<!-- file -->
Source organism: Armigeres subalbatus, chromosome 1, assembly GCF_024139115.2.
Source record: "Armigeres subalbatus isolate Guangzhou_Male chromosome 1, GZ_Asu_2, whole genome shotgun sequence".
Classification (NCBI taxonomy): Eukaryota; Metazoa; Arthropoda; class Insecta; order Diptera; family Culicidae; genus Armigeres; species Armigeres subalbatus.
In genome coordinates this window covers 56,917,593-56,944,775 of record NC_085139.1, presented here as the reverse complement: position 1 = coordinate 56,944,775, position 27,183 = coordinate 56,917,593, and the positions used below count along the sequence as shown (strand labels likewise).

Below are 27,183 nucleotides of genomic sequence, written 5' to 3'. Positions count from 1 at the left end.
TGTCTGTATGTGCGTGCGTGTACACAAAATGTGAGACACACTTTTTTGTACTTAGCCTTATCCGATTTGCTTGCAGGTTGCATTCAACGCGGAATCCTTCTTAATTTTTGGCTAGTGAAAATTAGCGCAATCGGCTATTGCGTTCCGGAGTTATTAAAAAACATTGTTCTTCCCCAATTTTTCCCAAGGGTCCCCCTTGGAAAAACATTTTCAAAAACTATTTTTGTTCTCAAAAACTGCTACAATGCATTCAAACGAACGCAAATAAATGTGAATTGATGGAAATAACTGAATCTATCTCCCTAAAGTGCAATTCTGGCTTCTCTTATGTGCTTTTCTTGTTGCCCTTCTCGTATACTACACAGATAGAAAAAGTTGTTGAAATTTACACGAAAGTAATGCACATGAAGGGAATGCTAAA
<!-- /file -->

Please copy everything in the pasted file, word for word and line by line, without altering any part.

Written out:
Source organism: Armigeres subalbatus, chromosome 1, assembly GCF_024139115.2.
Source record: "Armigeres subalbatus isolate Guangzhou_Male chromosome 1, GZ_Asu_2, whole genome shotgun sequence".
Classification (NCBI taxonomy): Eukaryota; Metazoa; Arthropoda; class Insecta; order Diptera; family Culicidae; genus Armigeres; species Armigeres subalbatus.
In genome coordinates this window covers 56,917,593-56,944,775 of record NC_085139.1, presented here as the reverse complement: position 1 = coordinate 56,944,775, position 27,183 = coordinate 56,917,593, and the positions used below count along the sequence as shown (strand labels likewise).

Below are 27,183 nucleotides of genomic sequence, written 5' to 3'. Positions count from 1 at the left end.
TGTCTGTATGTGCGTGCGTGTACACAAAATGTGAGACACACTTTTTTGTACTTAGCCTTATCCGATTTGCTTGCAGGTTGCATTCAACGCGGAATCCTTCTTAATTTTTGGCTAGTGAAAATTAGCGCAATCGGCTATTGCGTTCCGGAGTTATTAAAAAACATTGTTCTTCCCCAATTTTTCCCAAGGGTCCCCCTTGGAAAAACATTTTCAAAAACTATTTTTGTTCTCAAAAACTGCTACAATGCATTCAAACGAACGCAAATAAATGTGAATTGATGGAAATAACTGAATCTATCTCCCTAAAGTGCAATTCTGGCTTCTCTTATGTGCTTTTCTTGTTGCCCTTCTCGTATACTACACAGATAGAAAAAGTTGTTGAAATTTACACGAAAGTAATGCACATGAAGGGAATGCTAAA